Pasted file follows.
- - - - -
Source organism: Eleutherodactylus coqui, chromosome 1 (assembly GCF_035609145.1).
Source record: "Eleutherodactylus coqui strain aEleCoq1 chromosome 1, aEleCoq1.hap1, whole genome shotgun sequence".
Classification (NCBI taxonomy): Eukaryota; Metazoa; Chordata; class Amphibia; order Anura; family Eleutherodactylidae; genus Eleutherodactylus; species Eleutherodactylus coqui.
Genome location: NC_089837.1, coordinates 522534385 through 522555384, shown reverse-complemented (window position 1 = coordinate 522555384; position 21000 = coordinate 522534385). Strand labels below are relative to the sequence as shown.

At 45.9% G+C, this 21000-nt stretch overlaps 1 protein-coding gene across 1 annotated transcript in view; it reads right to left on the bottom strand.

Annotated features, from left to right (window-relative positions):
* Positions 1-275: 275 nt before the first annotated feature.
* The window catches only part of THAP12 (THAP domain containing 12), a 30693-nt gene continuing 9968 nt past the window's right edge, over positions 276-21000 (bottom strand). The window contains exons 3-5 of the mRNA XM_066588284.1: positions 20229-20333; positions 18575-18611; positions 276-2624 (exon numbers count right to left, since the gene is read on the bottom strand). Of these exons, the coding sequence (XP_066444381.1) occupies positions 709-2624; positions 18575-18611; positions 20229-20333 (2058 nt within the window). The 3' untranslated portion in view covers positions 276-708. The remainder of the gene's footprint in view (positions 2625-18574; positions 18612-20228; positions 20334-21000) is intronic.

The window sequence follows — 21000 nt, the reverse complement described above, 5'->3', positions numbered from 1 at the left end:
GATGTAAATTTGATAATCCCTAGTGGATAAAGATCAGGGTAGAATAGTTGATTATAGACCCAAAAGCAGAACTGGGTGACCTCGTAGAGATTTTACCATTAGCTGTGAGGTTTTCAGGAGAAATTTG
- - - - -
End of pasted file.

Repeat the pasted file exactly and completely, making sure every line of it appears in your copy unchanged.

Source organism: Eleutherodactylus coqui, chromosome 1 (assembly GCF_035609145.1).
Source record: "Eleutherodactylus coqui strain aEleCoq1 chromosome 1, aEleCoq1.hap1, whole genome shotgun sequence".
Classification (NCBI taxonomy): Eukaryota; Metazoa; Chordata; class Amphibia; order Anura; family Eleutherodactylidae; genus Eleutherodactylus; species Eleutherodactylus coqui.
Genome location: NC_089837.1, coordinates 522534385 through 522555384, shown reverse-complemented (window position 1 = coordinate 522555384; position 21000 = coordinate 522534385). Strand labels below are relative to the sequence as shown.

At 45.9% G+C, this 21000-nt stretch overlaps 1 protein-coding gene across 1 annotated transcript in view; it reads right to left on the bottom strand.

Annotated features, from left to right (window-relative positions):
* Positions 1-275: 275 nt before the first annotated feature.
* The window catches only part of THAP12 (THAP domain containing 12), a 30693-nt gene continuing 9968 nt past the window's right edge, over positions 276-21000 (bottom strand). The window contains exons 3-5 of the mRNA XM_066588284.1: positions 20229-20333; positions 18575-18611; positions 276-2624 (exon numbers count right to left, since the gene is read on the bottom strand). Of these exons, the coding sequence (XP_066444381.1) occupies positions 709-2624; positions 18575-18611; positions 20229-20333 (2058 nt within the window). The 3' untranslated portion in view covers positions 276-708. The remainder of the gene's footprint in view (positions 2625-18574; positions 18612-20228; positions 20334-21000) is intronic.

The window sequence follows — 21000 nt, the reverse complement described above, 5'->3', positions numbered from 1 at the left end:
GATGTAAATTTGATAATCCCTAGTGGATAAAGATCAGGGTAGAATAGTTGATTATAGACCCAAAAGCAGAACTGGGTGACCTCGTAGAGATTTTACCATTAGCTGTGAGGTTTTCAGGAGAAATTTG